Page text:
Before you even look at the menu, commit to asking for this one thing. As part of my lunch, I was given a bowl of liquid with cubes of non identifiable vegetables. When I quizzically asked what it was, they simply called it vegetable soup. What strikes you first is its amazing clarity. You can see straight to the bottom. I really thought that was visually appealing. It tasted like someone was giving my tongue a big hug on a cold day. The broth had such clean flavors, so distinct and straight forward right off the bat. You got a slap of what tasted like tomato water, which I love, with a soothing bit of lemongrass at the finish. As your spoon dives down into the broth sea like a submarine, you find little cubes of perfectly cooked celery and tomato. To add a final touch of textural composition, there are slices of fried shallot along with raw green onion floating to the top, waiting to be whisked away.


Calling this masterpiece “vegetable soup” is an enormous understatement. That’s like sweeping aside Ben Savages’ defining opus, Boy Meets World, as just another show. Tomato and celery consomé, with lemongrass and crispy shallot is a more appropriate description. It’s more attractive than the underwhelming title given to it. I’m not knocking the waitress, as it’s probably easier for a novice of Thai food or sushi to order vegetable soup. This is what makes Spice a success, it’s a great starting point for beginners. People just starting to explore the boundaries of what their palate feels is tasty. The Thai selections are all the ones you’d expect. nothing that pushes the limits, that goes for the sushi as well. The majority of the menu is what you’ll find at any similar place in the area. Lots of rolls that cater to the American sensibility, with about 20% more tradition thrown in. They execute this balancing act extremely well. They are one of the few places in town I can be confident of having a memorable evening with delicious food. What say you?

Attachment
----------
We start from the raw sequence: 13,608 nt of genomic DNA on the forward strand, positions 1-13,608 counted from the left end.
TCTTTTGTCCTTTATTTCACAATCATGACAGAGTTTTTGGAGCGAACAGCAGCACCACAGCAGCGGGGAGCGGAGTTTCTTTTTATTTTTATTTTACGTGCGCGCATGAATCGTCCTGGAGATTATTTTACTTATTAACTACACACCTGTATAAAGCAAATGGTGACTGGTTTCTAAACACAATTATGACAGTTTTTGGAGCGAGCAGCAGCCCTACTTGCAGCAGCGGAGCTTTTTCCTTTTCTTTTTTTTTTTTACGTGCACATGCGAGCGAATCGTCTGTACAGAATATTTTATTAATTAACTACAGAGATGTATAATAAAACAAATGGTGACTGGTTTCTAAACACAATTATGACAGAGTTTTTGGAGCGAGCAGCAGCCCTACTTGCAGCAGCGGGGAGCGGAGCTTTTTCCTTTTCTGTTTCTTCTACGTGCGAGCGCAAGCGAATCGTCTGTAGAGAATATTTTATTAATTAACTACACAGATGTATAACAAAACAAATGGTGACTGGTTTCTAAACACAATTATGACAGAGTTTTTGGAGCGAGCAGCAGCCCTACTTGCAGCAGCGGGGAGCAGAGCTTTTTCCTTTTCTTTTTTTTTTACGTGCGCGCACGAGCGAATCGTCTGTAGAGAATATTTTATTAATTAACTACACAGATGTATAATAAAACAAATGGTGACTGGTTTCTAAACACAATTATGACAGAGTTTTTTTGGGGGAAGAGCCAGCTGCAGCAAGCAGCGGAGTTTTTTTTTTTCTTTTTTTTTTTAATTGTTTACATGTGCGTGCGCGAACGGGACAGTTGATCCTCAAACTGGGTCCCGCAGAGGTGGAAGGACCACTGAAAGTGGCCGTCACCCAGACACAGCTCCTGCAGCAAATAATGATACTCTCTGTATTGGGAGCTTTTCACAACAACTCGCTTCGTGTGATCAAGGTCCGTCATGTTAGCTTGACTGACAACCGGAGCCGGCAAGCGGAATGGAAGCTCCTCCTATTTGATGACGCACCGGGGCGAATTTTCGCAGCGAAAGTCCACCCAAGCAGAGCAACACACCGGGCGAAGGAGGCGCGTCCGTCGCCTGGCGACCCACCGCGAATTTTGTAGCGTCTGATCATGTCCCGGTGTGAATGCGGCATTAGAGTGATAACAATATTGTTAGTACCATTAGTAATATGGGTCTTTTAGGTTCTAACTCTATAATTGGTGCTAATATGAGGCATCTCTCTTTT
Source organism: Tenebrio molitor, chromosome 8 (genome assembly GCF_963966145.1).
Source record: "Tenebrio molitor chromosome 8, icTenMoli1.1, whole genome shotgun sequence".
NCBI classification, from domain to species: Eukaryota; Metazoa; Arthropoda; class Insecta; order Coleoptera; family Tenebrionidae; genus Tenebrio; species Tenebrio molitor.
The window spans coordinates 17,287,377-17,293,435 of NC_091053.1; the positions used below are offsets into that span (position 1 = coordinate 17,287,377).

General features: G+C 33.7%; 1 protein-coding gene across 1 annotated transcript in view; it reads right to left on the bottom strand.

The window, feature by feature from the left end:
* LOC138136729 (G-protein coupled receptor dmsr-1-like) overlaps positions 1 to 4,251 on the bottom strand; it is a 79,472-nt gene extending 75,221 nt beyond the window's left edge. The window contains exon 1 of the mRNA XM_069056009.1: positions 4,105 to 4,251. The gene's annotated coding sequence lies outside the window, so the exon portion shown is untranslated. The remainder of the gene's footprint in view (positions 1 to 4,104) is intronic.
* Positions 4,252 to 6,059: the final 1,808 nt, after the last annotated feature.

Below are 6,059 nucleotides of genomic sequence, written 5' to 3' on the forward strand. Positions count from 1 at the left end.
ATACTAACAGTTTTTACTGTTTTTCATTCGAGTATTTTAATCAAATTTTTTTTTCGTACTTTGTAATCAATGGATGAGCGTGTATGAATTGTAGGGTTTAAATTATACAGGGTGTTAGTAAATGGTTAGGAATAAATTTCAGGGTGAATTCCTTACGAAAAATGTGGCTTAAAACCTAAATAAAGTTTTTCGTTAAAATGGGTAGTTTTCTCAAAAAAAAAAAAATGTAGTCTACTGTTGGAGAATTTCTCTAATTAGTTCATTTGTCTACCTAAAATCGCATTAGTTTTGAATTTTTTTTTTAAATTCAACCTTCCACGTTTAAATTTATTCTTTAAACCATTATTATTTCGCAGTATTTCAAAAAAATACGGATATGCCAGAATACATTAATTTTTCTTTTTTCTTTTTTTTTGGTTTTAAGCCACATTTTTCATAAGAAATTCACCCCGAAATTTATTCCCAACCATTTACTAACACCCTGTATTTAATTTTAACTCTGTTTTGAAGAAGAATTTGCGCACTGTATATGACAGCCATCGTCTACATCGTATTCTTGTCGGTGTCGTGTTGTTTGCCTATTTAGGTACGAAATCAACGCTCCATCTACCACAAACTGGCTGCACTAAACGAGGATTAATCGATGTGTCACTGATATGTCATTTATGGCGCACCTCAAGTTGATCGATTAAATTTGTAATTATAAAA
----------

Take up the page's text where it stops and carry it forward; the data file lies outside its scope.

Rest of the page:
Spice – 3615 S Florida Ave. Lakeland, FL 33803 – (863) 709-8321

Spice Thai & Sushi Rest on Urbanspoon

Despaña – New York City

My ongoing quest to devour all 101 of New York’s best sandwiches has so far brought me to Alidoro, Banh Mi Saigon, Murray’s Cheese Shop, Parm and Red Hook Lobster Pound. Now at #55, it’s Despaña. This place is a Spanish food importer, bringing a variety of cheeses, cured meats, chocolate, soda and more. Founded in 1971 as a chorizo factory, they have since expanded to serve bocadillos (read: sandwiches), tapas, flautas, salads and pintxos or small sampling bites. They even have a wine shop next door.

photo: www.despañ

I was there for a bocadillo. The list suggested one called the Picante, which consisted of Despana’s own Chorizo Picante, Mahon cow’s milk cheese, Piparras (spicy guindilla peppers from the Basque region), fresh tomato and aioli. Delicious as that may sound, the siren of Serrano Ham was calling my name and I was drawn to the aptly named, Despaña. This gem involved generous amounts of Serrano ham, creamy goat cheese from Murcia and an awesome tomato-garlic spread. Very simple, so as to let the ham do the talking. All of Despaña’s bocadillos are served on artisan Ciabatta which is airy, crusty and can be compacted to the size of any mouth, oh and it’s delicious.

Despaña did not disappoint. The ham was perfect, moist, tender with a great saltiness leveled out by the smooth and creamy goat cheese. The tomato-garlic spread joined the party by adding a complimentary sweetness with a kick at the end from the garlic. I washed this beauty down with a Kas, which I figured to be the Spanish version of San Pelligrino’s Aranciata, or even my personal heroin, Orangina. I have to say it wasn’t a bad substitute.


photo (right): www.despañ

I think it’s safe to assume that any place that displays whole pig legs in the window is going to have something special to offer. I didn’t even get to sample all the different pork products or cheese available, but I plan to. So far, the sandwich list hasn’t lead me astray. I’m only six sandos in, but things are looking good. Until next time!

Despaña – 408 Broome St. New York, NY – 212.219.5050 •

Despana on Urbanspoon